By the year 2020, over half of the U.S. population is expected to be freelancing either part-time or full-time. Freelancers traditionally work from home or the local coffee shop, but what if you want something cozier than a stuffy corporate office, but more professional than your kitchen table?
To accommodate the influx of freelancers, remote workers, and start-ups that are seeking a place to collaborate, a new type of workspace has emerged--they are called co-working spaces. These offices tend to house a variety of set-ups and offer different work experiences for their users.
If you want to work at a cubicle to get your work done with no distractions? Grab a cubicle in the corner. If you prefer to work at an open-air desk, they usually have those too. You are even able to switch it up everyday if you want!
How do co-working spaces decide which furniture to buy and how to optimize their floor layout? All decisions are geared towards the clients. Freelancers and remote workers are used to an adaptive work environment and if they don’t like a space, they will leave.
Another important factor is that most freelancers are millennials, a generation that values work collaboration. From networking between colleagues to working jointly on a large project, these workers tend to like open office spaces that give them the ability to communicate easily with their peers. The collaborative atmosphere continues outside of work as workers enjoy networking with professionals in their industry. This is why co-working spaces often offer networking nights or host events for members to come together.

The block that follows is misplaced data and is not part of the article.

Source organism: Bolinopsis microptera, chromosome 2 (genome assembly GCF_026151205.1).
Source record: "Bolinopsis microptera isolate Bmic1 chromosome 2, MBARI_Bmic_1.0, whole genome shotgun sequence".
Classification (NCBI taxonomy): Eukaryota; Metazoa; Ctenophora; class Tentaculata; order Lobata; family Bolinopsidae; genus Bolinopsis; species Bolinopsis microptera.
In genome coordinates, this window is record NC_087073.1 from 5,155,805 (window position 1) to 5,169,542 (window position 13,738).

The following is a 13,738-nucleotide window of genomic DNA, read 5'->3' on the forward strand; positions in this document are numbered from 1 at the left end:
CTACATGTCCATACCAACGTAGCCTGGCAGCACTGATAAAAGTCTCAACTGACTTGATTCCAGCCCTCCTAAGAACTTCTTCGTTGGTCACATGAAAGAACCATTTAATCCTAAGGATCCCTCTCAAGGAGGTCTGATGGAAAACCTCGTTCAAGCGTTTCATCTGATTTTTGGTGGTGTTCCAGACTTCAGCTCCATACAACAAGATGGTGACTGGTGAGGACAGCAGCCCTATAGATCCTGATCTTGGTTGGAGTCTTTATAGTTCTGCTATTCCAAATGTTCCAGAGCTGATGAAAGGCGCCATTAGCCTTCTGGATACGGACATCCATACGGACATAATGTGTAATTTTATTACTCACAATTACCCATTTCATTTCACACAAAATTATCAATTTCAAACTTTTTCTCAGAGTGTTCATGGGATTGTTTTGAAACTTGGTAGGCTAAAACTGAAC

Each co-working space will have the same basic ingredients: laptops, desks, and of course, the workers themselves. In true millennial fashion, the market demands even more than this and workspaces are meeting the demand by offering 24-hour access to facilities and high-speed Wi-Fi. Some spots, such as COVO in San Francisco, now include amenities such as an on-site coffee shop, nap rooms, and even a bar for that after work drink.
For anyone who is worried that the traditional office space is declining, have no fear. Even in the co-working spaces full of open desks and third wave coffee shops, you can find a cubicle and sometimes a closed office to use during the day. Members have the option to reserve specific desks and spaces for use as well, such as an individual office or the conference room if you need to set up a meeting.
For optimal results that fit a wide range of worker needs and communication styles, it is best to have a variety of work desks and spaces available. This is why it common for co-working spaces to feature a large open furniture space, while still offering a set of private cubicles to work from.
The work landscape is changing to fit the demands of the market, and analysts predict that this market of freelancers and remote workers will continue to grow exponentially over the next few years.